Emma Hooper on the patchwork quilt of people that have inspired her writing
Emma Hooper's new novel, Our Homesick Songs, takes place in Newfoundland in 1992 as a small community faces the disappearance of cod and the collapse of the local fishing industry. Residents of the fictional town of Big Running start leaving their homes to find work elsewhere. Finn, a 10-year-old boy, is one of town's last hold-outs and is doing everything he can to convince his family to stay.
1. Anne Michaels asks, "What do you hope to achieve in the span of your writing life?"
Well, my first and only real big goal was to publish something I was happy with, and that already happened, so everything else is a big, wonderful bonus… If I had to choose a secondary goal, I'd say it would be to be able to keep writing (things I'm happy with) for many decades more.
2. Meg Rosoff asks, "What's your favourite way to waste time?"
Eating. Especially eating cereal or licorice.
3. Canisia Lubrin asks, "How important is realism to you in your work?"
Not hugely, to be honest. It's important my work has a realism to itself, that each little universe created in a book or story follows its own rules and feels real in that way. One of the reasons I love writing fiction is because I get to make stuff up, invent and imagine. Yes, I know coyotes don't talk in real life, and there are no such things as ghosts or mermaids. But fiction lets you leave real life behind; isn't that the point?
4. S.K. Ali asks, "What does your outlining process look like?"
A piece of paper with some names and lines drawn on it that I will definitely forget about once I'm 1,000 words in and lose entirely by 5,000.
5. JJ Lee asks, "What time do you first brush your teeth when writing?"
This is an interesting question… I guess it's assuming I get up and write first thing in the morning, like a job? Sadly, I have no such routine. Actually, my tooth brushing schedule is way more reliable than my writing one. Brush teeth in the morning, sometimes before getting the kid to nursery, sometimes after and then again before bed. And sometimes in between if I/my teeth feel gross. As for writing: whenever the heck I can, rarely at the same time two days in a row, unless I'm on a special writing holiday of some kind…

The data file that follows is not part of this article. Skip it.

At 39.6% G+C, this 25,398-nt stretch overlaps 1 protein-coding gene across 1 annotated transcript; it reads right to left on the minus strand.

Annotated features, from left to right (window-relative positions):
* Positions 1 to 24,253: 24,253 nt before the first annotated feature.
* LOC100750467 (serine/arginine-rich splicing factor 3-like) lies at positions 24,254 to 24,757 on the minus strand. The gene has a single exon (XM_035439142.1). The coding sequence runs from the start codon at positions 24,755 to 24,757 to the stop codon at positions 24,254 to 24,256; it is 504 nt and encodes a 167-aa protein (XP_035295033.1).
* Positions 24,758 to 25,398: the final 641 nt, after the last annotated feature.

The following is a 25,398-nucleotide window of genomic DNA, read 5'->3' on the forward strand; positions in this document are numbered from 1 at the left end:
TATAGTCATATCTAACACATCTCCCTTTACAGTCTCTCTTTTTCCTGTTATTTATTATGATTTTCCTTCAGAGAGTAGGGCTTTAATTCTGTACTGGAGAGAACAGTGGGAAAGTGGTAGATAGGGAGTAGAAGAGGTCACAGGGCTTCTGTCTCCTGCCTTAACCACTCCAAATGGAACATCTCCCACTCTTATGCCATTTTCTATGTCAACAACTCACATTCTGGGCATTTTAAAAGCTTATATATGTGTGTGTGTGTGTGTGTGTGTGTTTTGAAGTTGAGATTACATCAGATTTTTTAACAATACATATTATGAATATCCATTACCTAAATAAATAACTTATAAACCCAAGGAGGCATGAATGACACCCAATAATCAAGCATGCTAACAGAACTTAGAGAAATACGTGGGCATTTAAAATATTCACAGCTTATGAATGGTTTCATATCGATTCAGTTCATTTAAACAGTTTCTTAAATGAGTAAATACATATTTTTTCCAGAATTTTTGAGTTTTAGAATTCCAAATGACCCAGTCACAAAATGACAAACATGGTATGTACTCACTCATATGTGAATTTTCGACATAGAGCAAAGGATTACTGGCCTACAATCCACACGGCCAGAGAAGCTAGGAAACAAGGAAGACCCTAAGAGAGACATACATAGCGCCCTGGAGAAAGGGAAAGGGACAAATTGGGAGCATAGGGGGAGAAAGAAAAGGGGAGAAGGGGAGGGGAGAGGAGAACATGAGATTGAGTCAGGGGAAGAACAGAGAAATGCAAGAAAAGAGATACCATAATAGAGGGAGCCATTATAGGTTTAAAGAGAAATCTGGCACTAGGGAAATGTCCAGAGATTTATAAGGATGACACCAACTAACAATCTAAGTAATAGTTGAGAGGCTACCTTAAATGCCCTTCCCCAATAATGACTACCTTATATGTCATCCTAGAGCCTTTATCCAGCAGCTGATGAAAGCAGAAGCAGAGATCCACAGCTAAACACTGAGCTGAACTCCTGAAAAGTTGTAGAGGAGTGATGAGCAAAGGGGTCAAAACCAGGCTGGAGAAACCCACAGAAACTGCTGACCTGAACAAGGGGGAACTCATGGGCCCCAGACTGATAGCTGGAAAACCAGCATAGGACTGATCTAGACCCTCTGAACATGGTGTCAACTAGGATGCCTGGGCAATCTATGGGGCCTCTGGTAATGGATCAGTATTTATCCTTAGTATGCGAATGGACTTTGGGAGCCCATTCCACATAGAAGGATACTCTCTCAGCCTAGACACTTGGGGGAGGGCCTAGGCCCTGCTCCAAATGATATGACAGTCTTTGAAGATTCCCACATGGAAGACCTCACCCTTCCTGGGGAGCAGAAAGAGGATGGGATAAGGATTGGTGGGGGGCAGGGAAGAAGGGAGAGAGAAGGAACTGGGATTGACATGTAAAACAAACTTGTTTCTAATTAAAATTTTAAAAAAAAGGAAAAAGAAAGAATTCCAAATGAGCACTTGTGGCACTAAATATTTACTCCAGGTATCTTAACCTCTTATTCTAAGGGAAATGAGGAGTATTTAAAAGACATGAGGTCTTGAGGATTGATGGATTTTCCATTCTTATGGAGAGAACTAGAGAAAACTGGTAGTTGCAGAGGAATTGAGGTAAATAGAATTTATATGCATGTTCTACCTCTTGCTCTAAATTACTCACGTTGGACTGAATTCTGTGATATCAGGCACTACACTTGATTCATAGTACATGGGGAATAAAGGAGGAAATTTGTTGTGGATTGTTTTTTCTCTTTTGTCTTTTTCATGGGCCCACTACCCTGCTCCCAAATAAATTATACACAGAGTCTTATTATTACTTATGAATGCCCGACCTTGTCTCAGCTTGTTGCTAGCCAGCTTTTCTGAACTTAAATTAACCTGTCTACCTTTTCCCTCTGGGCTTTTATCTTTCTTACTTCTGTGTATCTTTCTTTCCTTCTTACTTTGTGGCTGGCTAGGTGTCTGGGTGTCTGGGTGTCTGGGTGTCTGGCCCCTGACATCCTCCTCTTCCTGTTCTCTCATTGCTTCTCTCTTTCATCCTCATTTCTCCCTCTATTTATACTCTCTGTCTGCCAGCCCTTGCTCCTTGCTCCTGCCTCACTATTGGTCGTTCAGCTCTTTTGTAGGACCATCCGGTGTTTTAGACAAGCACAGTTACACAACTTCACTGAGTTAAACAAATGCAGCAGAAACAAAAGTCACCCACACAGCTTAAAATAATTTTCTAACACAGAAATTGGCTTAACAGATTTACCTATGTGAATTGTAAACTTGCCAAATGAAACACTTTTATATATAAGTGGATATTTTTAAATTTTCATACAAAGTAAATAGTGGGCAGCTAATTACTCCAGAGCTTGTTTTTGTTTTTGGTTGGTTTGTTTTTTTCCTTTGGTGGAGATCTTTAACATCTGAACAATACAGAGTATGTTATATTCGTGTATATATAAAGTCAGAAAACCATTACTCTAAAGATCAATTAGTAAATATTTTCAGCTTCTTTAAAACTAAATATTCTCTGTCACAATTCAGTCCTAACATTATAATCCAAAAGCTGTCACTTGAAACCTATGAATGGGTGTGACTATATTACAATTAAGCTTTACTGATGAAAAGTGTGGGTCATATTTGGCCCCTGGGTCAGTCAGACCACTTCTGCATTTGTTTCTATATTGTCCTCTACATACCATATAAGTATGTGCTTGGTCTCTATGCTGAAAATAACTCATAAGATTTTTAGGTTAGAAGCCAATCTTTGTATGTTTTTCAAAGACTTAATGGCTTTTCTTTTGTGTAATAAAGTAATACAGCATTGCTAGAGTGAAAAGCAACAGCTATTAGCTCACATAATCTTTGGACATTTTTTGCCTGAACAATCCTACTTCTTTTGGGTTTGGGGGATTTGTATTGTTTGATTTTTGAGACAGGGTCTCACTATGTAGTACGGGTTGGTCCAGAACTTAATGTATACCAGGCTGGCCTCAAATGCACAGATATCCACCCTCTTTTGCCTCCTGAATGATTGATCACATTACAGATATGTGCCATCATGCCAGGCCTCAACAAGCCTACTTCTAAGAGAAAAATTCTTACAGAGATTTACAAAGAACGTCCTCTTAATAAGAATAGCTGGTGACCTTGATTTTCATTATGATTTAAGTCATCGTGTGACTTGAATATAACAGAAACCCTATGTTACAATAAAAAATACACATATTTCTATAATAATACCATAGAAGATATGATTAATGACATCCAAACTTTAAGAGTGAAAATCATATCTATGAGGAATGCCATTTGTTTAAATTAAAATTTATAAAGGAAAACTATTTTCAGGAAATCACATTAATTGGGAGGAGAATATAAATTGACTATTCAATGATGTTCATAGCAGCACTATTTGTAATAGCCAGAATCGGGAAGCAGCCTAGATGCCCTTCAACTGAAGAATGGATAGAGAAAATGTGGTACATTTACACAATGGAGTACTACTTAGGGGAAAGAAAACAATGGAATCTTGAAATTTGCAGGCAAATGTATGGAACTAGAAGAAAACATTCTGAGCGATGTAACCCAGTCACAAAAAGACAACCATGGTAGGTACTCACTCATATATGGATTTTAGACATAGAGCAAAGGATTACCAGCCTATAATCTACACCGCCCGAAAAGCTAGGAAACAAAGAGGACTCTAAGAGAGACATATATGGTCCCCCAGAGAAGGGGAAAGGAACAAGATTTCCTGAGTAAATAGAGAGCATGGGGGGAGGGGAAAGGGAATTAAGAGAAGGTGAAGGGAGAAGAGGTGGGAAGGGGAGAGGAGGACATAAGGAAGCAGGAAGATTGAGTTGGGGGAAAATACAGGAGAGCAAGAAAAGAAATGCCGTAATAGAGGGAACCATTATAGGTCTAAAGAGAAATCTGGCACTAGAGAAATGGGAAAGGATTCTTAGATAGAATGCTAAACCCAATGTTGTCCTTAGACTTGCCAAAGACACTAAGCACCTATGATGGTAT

6. Eden Robinson asks, "Who was your most influential mentor?"
To be honest there was no one such person. Instead there was a patchwork quilt of mentors of various kinds who each offered their own crucial bit of support. My manic grandfather who showed me it was possible to work three jobs and stay fit and smile all at once, my cliché of a brilliant high school English teacher, the numerous university profs who encouraged and guided me, the music teachers, the parents, the siblings, older and younger, on and on. I'm just lucky to have been surrounded with inspiring and generous people for so much of my development.
7. Gregory Scofield asks, "If you could change one thing about anything you've written, what would it be? And why?"
I'd find a way to remove the memory of my mortifyingly bad (and overly personal) first novel (unpublished, thank God) from both my own brain and that of anyone who had to misfortune of exposure to it.
8. Douglas Coupland asks, "What does your family think of you being a writer?"
My parents are proud and supportive, as they have always been. My partner is smug in a I-told-you-so kind of way, because, well, he believed in me and all this long before I really did. My kids are confused and slightly betrayed re: why I disappear for these little streaks of hours or, sometimes, days, but like that I have books with my own picture in them.